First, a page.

Crime is on the rise in Port Alberni, but this is the trend across Vancouver Island as a whole, according to Port Alberni RCMP Officer-in-Charge Brian Hunter.
Hunter delivered what may have been his final quarterly report to city council on Monday, Oct. 28. He announced back in August of this year that he has accepted a new position in Penticton and will be leaving the City of Port Alberni after three years as its officer-in-charge.
Hunter said on Monday that he has enjoyed his time in Port Alberni, both personally and professionally.
“There’s a lot of work to do here, and working with community partners like yourselves has been outstanding,” he told council. “It’s an opportunity and I’m very excited about it, but it’s going to be a very emotional departure from Port Alberni. We’ve made a lot of great progress at the detachment.”
In his report, he explained that the detachment received 4,262 calls for service between July and September of this year, which is an increase of 14 percent over the same quarter last year. Part of this is due to a change in crime reporting to Statistics Canada. With these new numbers, violent crimes are up 47 percent in Port Alberni, but are up 75 percent across Vancouver Island.
“We’re bucking the trend,” Hunter surmised, although he added it will take another year to know the real numbers.
Property crime, meanwhile, is up 30 percent in Port Alberni. Part of this is due to the fact that thefts from vehicles have “skyrocketed” from 39 to 92.
“These criminals walk up and down the street lifting door handles,” explained Hunter. “If the vehicle is unlocked, they’re going in there and taking what they can. It’s really a crime that we can prevent as community residents.”
He suggested establishing a nightly routine, where residents check to make sure that their vehicles are locked before going to bed.
The community also suffered from a “spate” of break-and-enters in August that were committed mostly by one individual. James Jones was arrested in September and is facing 24 charges related to commercial break-and-enters, although Hunter suspects that there were more. Jones is scheduled to appear in court again on Oct. 30.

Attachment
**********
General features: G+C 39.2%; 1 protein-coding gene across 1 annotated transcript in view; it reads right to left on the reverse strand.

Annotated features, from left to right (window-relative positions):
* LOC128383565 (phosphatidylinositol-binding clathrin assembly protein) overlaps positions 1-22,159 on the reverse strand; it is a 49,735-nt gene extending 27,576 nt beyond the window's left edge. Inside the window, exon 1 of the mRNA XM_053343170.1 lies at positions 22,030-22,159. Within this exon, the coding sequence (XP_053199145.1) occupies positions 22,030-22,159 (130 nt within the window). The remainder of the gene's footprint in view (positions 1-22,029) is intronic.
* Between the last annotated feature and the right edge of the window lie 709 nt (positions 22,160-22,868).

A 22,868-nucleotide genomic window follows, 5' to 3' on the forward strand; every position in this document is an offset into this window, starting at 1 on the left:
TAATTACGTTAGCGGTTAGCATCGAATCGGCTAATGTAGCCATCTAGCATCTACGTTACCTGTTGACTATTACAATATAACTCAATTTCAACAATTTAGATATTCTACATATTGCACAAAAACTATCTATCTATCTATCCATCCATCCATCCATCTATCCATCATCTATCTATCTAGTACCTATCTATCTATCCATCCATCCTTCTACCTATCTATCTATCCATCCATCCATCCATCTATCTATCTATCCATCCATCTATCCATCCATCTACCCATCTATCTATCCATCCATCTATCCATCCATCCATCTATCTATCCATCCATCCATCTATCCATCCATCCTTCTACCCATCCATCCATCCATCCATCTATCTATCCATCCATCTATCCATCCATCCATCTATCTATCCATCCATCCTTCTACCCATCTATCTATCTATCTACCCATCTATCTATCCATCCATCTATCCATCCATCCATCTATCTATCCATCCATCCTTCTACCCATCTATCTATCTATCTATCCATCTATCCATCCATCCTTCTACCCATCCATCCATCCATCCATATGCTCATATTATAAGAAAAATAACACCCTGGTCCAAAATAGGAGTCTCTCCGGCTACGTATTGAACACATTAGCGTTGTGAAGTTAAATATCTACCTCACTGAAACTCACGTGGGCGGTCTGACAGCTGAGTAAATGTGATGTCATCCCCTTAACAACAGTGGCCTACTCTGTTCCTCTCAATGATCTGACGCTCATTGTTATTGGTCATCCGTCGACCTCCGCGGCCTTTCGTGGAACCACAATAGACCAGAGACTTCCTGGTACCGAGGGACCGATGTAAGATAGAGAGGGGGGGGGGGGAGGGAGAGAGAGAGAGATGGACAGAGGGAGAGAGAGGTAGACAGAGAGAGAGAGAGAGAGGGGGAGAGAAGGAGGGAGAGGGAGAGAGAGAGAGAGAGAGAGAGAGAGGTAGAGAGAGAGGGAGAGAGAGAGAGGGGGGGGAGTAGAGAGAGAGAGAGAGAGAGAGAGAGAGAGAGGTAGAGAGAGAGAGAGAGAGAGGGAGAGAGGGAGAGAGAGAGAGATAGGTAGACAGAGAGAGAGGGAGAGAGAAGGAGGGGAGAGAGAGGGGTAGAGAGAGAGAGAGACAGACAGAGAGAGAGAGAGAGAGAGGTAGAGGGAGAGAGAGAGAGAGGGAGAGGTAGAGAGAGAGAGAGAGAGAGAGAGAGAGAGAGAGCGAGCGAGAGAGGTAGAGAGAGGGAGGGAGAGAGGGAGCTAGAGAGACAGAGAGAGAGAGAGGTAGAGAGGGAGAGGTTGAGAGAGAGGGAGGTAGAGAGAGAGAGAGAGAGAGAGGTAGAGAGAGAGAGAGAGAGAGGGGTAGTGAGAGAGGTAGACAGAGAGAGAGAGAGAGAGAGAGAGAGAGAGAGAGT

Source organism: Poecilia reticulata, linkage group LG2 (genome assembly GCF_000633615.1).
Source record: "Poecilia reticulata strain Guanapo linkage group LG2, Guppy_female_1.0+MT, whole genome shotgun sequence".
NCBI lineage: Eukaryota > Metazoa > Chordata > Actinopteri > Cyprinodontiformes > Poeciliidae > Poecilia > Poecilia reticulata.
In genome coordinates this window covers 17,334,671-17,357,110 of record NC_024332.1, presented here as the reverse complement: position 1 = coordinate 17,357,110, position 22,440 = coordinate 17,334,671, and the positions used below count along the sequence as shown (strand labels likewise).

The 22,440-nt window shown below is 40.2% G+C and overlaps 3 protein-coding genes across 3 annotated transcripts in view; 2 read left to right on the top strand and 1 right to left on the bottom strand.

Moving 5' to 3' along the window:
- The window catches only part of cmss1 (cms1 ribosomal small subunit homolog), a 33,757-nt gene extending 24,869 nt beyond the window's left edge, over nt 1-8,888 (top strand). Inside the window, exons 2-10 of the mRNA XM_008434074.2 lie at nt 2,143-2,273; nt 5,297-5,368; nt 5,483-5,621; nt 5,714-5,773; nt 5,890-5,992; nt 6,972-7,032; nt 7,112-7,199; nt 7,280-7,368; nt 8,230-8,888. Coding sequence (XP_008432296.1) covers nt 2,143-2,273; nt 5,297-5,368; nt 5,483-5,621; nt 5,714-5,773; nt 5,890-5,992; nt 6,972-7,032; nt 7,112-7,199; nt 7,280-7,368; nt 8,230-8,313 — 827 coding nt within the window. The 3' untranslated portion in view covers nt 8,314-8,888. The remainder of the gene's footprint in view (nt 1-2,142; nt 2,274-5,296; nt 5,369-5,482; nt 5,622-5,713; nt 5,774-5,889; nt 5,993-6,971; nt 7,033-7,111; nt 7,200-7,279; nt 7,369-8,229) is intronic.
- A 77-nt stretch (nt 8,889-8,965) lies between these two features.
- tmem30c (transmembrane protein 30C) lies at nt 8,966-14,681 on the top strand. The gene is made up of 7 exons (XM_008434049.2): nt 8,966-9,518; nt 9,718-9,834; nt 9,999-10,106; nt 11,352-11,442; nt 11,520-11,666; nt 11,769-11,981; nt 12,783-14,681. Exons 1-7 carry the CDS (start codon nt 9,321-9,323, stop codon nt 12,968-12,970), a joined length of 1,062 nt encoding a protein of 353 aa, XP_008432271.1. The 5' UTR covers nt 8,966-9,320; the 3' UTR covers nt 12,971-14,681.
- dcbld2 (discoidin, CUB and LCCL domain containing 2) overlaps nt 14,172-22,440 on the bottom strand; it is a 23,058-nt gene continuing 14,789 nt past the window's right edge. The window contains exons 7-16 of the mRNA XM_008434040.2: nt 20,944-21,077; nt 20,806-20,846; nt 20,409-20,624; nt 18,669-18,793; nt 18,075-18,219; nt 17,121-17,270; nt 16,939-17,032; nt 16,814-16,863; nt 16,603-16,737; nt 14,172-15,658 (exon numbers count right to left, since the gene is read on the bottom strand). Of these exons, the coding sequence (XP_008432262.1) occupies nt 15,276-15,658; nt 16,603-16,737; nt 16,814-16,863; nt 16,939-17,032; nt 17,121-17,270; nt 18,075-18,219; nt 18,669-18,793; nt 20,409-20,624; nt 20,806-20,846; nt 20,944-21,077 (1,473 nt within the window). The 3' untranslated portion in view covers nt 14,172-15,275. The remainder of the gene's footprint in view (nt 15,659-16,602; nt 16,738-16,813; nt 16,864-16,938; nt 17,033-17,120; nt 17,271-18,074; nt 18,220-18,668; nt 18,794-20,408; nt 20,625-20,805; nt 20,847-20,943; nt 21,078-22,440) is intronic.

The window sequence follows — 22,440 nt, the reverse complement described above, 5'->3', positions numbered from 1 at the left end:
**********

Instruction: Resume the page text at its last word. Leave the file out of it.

But property crime is not only a Port Alberni problem. The numbers are up 32 percent across Vancouver Island as a whole.
“Property crime is a symptom of addictions,” explained Hunter. “I think we all know that the country is suffering in regards to opioid addictions.”
He added that the RCMP detachment will continue to work with other community services, such as Nuu-chah-nulth Tribal Council’s Quu’asa Program and the detachment’s new Indigenous Safety Team.
“It’s just a matter of getting them out of that cycle,” he said.
Hunter also warned the community about interacting with criminals, after a recent case where a man named Cory Smith barricaded himself in an administrative office in Save-On-Foods. Despite multiple officers, tasers and a police dog, RCMP members struggled to defuse the situation.
“This person did not feel any pain whatsoever,” Hunter emphasized. “It’s very dangerous to interact with a person like that. You don’t know who you’re dealing with out there.”
Councillor Cindy Solda wanted to know how many crimes were being committed by “transients,” rather than local residents. Hunter responded that the majority of crimes are from locals, although Smith was a “one-off” from outside of the community.
Hunter received a round of applause from the room after his report, and mayor and council expressed their appreciation for his time at the detachment.
“If we are bucking the trend in any of these statistics, it’s due to your leadership and the hard work of our RCMP detachment,” said Councillor Debbie Haggard.
Hunter is currently waiting for his house to sell, after which he will complete the transfer to Penticton. The Port Alberni RCMP detachment is in the process of looking for a new officer-in-charge.